Most large work trucks have a bleak future because their sole purpose is to deliver a full day of work.
Once they can’t deliver a full day of work, these old trucks get treated like a dull saw or a broken wrench so the ending looks a lot like the plot to the movie ‘Old Yeller’.
There are some collectors who save these large trucks but most end up as soup cans.
Jarrod Moore saw some life in his ’79 International Harvester so despite its advanced years this truck still had a future in his hands. He explained some of the history behind his vintage IHC: “The Hydro Electric Commission brought it new and sold it in 1986 to my uncle who worked for them. He onsold it to a guy named Hobden in Cambridge, who did about 10 loads of wood on it, before parking it out in the open for more than a decade. I have owned it for a bit over 3 years”.
There are always reasons to buy an old ride and Jarrod was clear on his reasons: “I bought it for 2 reasons: 1: to use in my business as a firewood truck. 2: Because it belonged to the Hydro Electric Commission here in Tasmania and it still had the Fuel book with matching numbers in the glove box to prove it”.
Older vehicles come with built-in problems and Jarrod had a few: “Repairs…where do I start? Ok, when I brought it, it was fitted with 7.50 x 17 inch rims and tyres and a single speed differential. I did 4 loads of Firewood on it, only to blow out 4 different tyres, so I brought a 2 speed axle out of an AB160 which was fitted with 8.25 x 20 wheels and tyres and rolled it straight under, though I did have to lift the tray by 4 inches to clear the tyres. I lucked out with the front axle, as the bigger rims bolted straight onto the axle with no modification needed”.
There were a few other departures from stock: “She has had an AB series bonnet fitted at some stage. The factory fitted 6.354 Perkins Diesel had a rattle in it ever since I had it and not too far away, it let go a valve seat on number 2 Cylinder and drove it through a piston…..at the time, it was loaded with 5 tons of firewood and she did make it home, albeit a lot slower. I fitted a later series 6.354 Perkins a week later out of a Dodge D3F and we were away again”.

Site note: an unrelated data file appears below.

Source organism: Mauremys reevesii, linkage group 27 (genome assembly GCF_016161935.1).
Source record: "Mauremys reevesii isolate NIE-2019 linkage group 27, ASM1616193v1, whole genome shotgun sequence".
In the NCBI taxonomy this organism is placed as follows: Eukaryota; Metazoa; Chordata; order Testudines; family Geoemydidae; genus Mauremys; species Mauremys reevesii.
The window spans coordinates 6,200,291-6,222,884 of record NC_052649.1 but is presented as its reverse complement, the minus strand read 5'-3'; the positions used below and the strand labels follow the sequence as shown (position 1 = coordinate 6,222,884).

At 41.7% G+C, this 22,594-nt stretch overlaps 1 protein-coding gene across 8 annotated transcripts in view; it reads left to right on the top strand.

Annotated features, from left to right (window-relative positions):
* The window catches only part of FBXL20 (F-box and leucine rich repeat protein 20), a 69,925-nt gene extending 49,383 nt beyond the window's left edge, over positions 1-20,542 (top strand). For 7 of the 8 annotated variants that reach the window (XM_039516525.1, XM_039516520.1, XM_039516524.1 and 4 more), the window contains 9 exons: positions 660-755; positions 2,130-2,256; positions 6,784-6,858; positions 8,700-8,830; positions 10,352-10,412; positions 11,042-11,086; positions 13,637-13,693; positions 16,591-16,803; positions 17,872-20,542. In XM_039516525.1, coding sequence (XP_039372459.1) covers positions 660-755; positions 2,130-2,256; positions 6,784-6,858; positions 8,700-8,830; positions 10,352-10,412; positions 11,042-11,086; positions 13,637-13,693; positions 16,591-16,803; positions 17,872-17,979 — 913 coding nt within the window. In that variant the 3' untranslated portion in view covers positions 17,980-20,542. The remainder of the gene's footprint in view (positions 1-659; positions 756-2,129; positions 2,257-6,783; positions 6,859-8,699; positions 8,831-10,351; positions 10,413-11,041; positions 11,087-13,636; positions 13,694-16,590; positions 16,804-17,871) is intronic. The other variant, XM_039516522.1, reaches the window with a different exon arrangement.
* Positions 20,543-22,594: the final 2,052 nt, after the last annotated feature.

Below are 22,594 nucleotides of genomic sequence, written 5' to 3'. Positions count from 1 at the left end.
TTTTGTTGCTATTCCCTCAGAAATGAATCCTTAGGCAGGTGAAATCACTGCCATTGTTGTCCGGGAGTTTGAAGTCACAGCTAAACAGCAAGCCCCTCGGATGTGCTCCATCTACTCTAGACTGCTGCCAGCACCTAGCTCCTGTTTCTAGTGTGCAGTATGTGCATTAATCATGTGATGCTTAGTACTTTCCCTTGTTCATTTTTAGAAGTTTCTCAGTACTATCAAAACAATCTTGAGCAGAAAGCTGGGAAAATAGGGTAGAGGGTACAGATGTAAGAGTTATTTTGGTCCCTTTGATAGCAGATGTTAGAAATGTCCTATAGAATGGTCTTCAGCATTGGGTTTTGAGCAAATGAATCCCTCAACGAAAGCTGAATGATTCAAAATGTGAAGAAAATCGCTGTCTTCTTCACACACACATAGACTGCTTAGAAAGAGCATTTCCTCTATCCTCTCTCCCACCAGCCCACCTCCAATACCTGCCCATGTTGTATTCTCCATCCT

Vintage vehicles are really judged by their performance on the road and this IHC is exceptional as Jarrod explained: “It is a really nice truck to drive, as it has not done much work. The longest trip…well, I regularly travel from my house in Pawleena, up to Butlers Gorge to collect firewood, it is 164KM one way, but the longest trip would be from Sorell to Burnie via Launceston and return of about 700 odd Km in one day. A really long day!!”.
These old trucks are always magic for people when they see them on the road: “Everyone loves my old truck, especially when they see the HEC stickers still on it. You can see in some of the pictures there is the original HEC number on the windscreen and the HEC stickers on the doors. The Hydro Electric Commission employed over 30000 people here between 1914 and 1994 and they owned SO much equipment”.
This nostalgia factor can affect productivity as Jarrod admitted: “I collect firewood close to one of the Hydro lakes and Power Stations and I can guarantee that on any given day, I can lose an hour or 2. The HEC is now called Hydro Tasmania and one of their utes passed me late last year, only to turn around, flag me down and get a picture (I lost over 2 hours that day!!)”.
Jarrod is realistic about the future of his old ride:
“I don’t think these old trucks are ever finished, but for now, she is doing what I need”.
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